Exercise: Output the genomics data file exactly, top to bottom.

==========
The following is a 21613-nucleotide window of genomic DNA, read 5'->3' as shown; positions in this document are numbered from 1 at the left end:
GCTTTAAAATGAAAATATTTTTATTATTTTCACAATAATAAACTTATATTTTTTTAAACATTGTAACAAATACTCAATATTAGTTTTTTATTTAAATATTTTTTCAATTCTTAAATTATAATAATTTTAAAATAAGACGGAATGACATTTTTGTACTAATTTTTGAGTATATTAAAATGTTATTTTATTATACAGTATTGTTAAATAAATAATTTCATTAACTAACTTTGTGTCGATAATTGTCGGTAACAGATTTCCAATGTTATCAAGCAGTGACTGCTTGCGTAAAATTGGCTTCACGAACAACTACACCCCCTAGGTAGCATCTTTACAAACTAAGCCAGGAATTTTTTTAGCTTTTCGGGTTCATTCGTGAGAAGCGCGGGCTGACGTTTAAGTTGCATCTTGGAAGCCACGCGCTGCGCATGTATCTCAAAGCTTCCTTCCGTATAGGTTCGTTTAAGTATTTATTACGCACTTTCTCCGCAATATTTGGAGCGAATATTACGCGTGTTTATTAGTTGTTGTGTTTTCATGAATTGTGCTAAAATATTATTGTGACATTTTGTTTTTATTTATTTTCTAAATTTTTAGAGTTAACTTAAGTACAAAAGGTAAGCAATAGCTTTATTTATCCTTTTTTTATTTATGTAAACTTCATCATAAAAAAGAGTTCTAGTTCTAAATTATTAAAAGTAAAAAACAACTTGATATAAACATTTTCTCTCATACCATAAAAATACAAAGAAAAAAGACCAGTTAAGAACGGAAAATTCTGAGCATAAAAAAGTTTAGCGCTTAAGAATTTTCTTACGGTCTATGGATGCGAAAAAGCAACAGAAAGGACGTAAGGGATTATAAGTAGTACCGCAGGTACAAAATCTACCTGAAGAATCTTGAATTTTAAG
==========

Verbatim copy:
The following is a 21613-nucleotide window of genomic DNA, read 5'->3' as shown; positions in this document are numbered from 1 at the left end:
GCTTTAAAATGAAAATATTTTTATTATTTTCACAATAATAAACTTATATTTTTTTAAACATTGTAACAAATACTCAATATTAGTTTTTTATTTAAATATTTTTTCAATTCTTAAATTATAATAATTTTAAAATAAGACGGAATGACATTTTTGTACTAATTTTTGAGTATATTAAAATGTTATTTTATTATACAGTATTGTTAAATAAATAATTTCATTAACTAACTTTGTGTCGATAATTGTCGGTAACAGATTTCCAATGTTATCAAGCAGTGACTGCTTGCGTAAAATTGGCTTCACGAACAACTACACCCCCTAGGTAGCATCTTTACAAACTAAGCCAGGAATTTTTTTAGCTTTTCGGGTTCATTCGTGAGAAGCGCGGGCTGACGTTTAAGTTGCATCTTGGAAGCCACGCGCTGCGCATGTATCTCAAAGCTTCCTTCCGTATAGGTTCGTTTAAGTATTTATTACGCACTTTCTCCGCAATATTTGGAGCGAATATTACGCGTGTTTATTAGTTGTTGTGTTTTCATGAATTGTGCTAAAATATTATTGTGACATTTTGTTTTTATTTATTTTCTAAATTTTTAGAGTTAACTTAAGTACAAAAGGTAAGCAATAGCTTTATTTATCCTTTTTTTATTTATGTAAACTTCATCATAAAAAAGAGTTCTAGTTCTAAATTATTAAAAGTAAAAAACAACTTGATATAAACATTTTCTCTCATACCATAAAAATACAAAGAAAAAAGACCAGTTAAGAACGGAAAATTCTGAGCATAAAAAAGTTTAGCGCTTAAGAATTTTCTTACGGTCTATGGATGCGAAAAAGCAACAGAAAGGACGTAAGGGATTATAAGTAGTACCGCAGGTACAAAATCTACCTGAAGAATCTTGAATTTTAAG